Compare that to the original HBO series, which first aired in 1998 and ran until 2004, where the Fields—Patricia and partner Rebecca—had 50 to 60 outfits PER EPISODE. It’s not nothing but it isn’t as overwhelming. The designers also seemed to have a better handle on the characters at the time. “Sarah Jessica would be the eclectic mixed bag, the individual, the hard-to-pin-down,” Rebecca told The National Post in 2000. “Samantha is definitely a throwback to glama ‘80s. Think Dynasty ... We think that Charlotte is the sort of person who would look at Corkie Pollen’s best bets [in New York] and look at Vogue and see what the girls are wearing and call and order the Kate Spade bag before it reaches the shelves.” Miranda, of course, has always been the tricky one—she is in constant metamorphosis, along with her outfits. But SATC’s fantasy element was clear from the jump, with the Fields comparing the show to a fashion magazine and Patricia admitting in a WWD interview that even all those years ago, no freelance writer could afford to dress like Carrie.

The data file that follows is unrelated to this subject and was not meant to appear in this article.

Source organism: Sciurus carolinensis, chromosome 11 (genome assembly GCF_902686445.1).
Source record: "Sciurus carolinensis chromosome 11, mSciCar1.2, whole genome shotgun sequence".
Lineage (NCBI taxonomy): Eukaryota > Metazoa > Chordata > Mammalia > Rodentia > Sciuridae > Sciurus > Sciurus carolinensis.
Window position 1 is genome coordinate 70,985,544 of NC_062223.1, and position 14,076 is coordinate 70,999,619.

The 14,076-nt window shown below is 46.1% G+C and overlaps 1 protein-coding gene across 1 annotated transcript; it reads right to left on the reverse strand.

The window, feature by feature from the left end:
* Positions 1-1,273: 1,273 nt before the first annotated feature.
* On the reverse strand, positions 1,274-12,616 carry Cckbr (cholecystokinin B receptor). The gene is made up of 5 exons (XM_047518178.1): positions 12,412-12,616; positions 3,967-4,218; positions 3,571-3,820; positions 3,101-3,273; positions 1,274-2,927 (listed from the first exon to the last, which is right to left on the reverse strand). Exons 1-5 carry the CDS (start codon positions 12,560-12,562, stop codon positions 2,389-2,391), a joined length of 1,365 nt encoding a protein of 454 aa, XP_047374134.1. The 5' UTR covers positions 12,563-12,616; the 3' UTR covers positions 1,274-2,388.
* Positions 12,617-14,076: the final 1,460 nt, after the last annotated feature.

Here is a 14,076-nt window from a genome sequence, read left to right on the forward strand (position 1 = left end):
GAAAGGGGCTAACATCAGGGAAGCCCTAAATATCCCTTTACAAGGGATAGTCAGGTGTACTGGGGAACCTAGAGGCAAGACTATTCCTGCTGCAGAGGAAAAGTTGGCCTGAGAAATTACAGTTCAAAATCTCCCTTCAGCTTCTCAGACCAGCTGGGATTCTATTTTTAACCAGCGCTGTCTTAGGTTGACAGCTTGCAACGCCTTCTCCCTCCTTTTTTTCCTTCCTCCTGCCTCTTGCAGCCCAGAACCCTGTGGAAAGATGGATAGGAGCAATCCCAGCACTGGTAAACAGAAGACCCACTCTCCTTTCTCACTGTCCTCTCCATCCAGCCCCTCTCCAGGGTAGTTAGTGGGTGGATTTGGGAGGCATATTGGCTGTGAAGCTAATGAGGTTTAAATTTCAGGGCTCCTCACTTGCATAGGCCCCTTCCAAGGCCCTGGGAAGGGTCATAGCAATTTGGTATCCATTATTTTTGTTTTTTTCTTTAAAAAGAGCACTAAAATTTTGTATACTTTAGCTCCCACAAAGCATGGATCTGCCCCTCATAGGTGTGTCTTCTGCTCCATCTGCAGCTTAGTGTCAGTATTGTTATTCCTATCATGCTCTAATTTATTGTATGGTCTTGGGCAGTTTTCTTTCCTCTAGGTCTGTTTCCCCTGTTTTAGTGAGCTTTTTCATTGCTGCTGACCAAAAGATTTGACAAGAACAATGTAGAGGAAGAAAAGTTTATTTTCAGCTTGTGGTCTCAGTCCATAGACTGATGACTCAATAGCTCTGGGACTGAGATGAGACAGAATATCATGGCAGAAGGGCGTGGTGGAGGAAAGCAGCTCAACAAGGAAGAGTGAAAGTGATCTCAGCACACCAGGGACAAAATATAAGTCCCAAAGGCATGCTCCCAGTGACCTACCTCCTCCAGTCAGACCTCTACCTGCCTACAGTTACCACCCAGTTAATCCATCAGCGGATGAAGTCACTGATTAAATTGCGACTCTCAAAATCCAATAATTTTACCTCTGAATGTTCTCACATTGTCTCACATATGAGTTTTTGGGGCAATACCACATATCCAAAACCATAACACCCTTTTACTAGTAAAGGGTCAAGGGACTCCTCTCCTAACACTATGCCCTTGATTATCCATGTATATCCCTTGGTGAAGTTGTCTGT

As fashion writer Rachel Tashjian noted in The Washington Post, SATC started to lose its way as it gained cachet. “When the show got bigger and Field started to incorporate pieces such as an alleged $80,000 Versace couture gown, it seemed to prioritize show stopping clothes at the expense of realism,” she wrote. “The balance between luxury and bargain-bin style that made the earlier seasons so winning disappeared.” But it wasn’t just that, SATC was from the beginning a thin story with thin characters, and even a show with more robust storytelling would have trouble keeping up the momentum for six seasons (and several movies). Any attempt at growth made the whole thing crumble—the couture just piled up on top of the rubble. Juxtapose that with a tight and clear-headed genre show with three characters with explicit goals—if not so explicit trajectories—and you have something easier to pop a wardrobe on. In the end, the clothes are a pleasant surprise because they blend in so seamlessly. As Field herself has said, costume design “isn’t about selling clothes, it’s about telling a story.”